What to Expect When Wells Fargo CEO John Stumpf Faces Senate Grilling

John Stumpf's toughest public appearance since the scandal was revealed.

— -- Wells Fargo CEO John Stumpf is expected to appear before the Senate Banking Committee today to face questions over allegations that employees of his bank opened or applied for more than 2 million bank accounts or credit cards without customers' knowledge or permission.

It is expected to be the toughest public appearance that Stumpf has made since the scandal was revealed on Sept. 8. Democrats on the committee, led by Sen. Elizabeth Warren, D-Mass., have promised to ask about compensation of senior executives who may be linked to the allegations, among other questions.

Meanwhile, Republicans have also expressed concerns about the allegations.

"I think it’s a question of integrity. A lot of people don’t trust their banks," Committee Chairman Richard Shelby, R-Alabama, told ABC News on the eve of the hearing. "We want to know what went on, why it went on -- was it part of the culture? Was it fostered by conditions? Fraud?"

"I wonder if this is widespread. If it’s widespread, then it’s systemic. We don’t know that yet but it bothers me because it’s not good for business," Shelby said.

The hearing is scheduled to begin at 10 a.m. Here's a guide for what to watch for.

Not Sure What This Is All About? Here's a Short Summary.

  • On Sept. 8, the alleged misconduct was revealed when the Consumer Financial Protection Bureau (CFPB), the Los Angeles City Attorney and the Office of the Comptroller of the Currency (OCC) fined the bank $185 million, saying that more than 2 million bank accounts or credit cards were opened or applied for without customers' knowledge or permission between May 2011 and July 2015. A bank official acknowledged that it had terminated some 5,300 employees, roughly 1 percent of the workforce, in relation to the allegations, and the bank issued a statement saying "we regret and take responsibility for any instances where customers may have received a product that they did not request." Read more.
  • On Sept. 13, the bank announced that it would be ending its controversial employee sales goals program that was at the center of the allegations effective Jan. 1, 2017. According to the Los Angeles City Attorney, employees were opening and funding accounts without customers' permission or knowledge in order to "satisfy sales goals and earn financial rewards under the bank's incentive-compensation program." The CFPB said the bank imposed the goals on its staff because it "sought to distinguish itself in the marketplace as a leader in 'cross-selling' banking products and services to its existing customers." Read more.
  • On Sept. 13, CEO John Stumpf appeared on CNBC, where it was suggested he may need to resign. He said: "I think the best thing I could do right now is lead this company, and lead this company forward."
  • On Sept. 16, the House of Representative's Financial Services Committee opened an investigation into the bank's alleged misconduct as well as "the role of Washington regulators in monitoring and investigating" the alleged misconduct. A letter sent to the bank's general counsel asked him to make four senior executives available for transcribed interviews, including Carrie Tolstedt. Tolstedt, who government filings say is in her mid-50s, was the head of Wells Fargo's community banking division until her retirement was announced in July. The CFPB and OCC did not comment. Read more.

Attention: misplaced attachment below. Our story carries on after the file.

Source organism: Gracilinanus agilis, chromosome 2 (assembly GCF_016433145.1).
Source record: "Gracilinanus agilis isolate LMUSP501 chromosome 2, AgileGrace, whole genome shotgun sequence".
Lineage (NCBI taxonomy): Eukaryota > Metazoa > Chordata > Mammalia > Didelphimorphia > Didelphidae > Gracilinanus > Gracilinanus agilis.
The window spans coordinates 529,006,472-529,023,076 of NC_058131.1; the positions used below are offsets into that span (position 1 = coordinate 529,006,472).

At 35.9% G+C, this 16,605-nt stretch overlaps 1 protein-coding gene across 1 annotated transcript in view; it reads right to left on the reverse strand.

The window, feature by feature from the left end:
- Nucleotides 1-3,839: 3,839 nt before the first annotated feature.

• Finally, on that same day, Sept. 16, three Utah residents filed what is believed to be the first class-action lawsuit brought by customers against Wells Fargo over the allegations. Wells Fargo declined to comment on the suit, which was filed in U.S. District Court in Utah. Read more.
  • What to Watch for

  • What Will Stumpf Say?
  • How Will Sen. Warren React and Will Tolstedt Be Singled Out?
  • Will There Be Further Details on How and Why the Accounts Were Opened?
  • What's Next?

    It's hard to predict what will unfold during the hearings. ABC News will have full coverage online and on-air of the major developments.

    In announcing its investigation last week, the House of Representative's Financial Services Committee said that it would seek its own hearing. A date for that hearing is not yet known.

    A key question is whether Stumpf or any other executive will be forced to step down. An additional question is whether the FBI and federal prosecutors will charge any current or former bank employees or executives.

    Developments in the proposed class-action lawsuit (see above) will also be a focus of the scandal, including how many customers come forward to join the proposed class.

    Finally, if there are any other lawsuits -- particularly by shareholders or former employees -- they are also expected to make headlines.

    Wells Fargo declined to comment ahead of the hearing. The Senate committee will also hear from representatives from the CFPB, OCC and Los Angeles City Attorney's office in a separate panel.

    ABC News' Ali Rogin and Ben Siegel in Washington and Rebecca Jarvis and Josh Margolin in New York contributed to this report.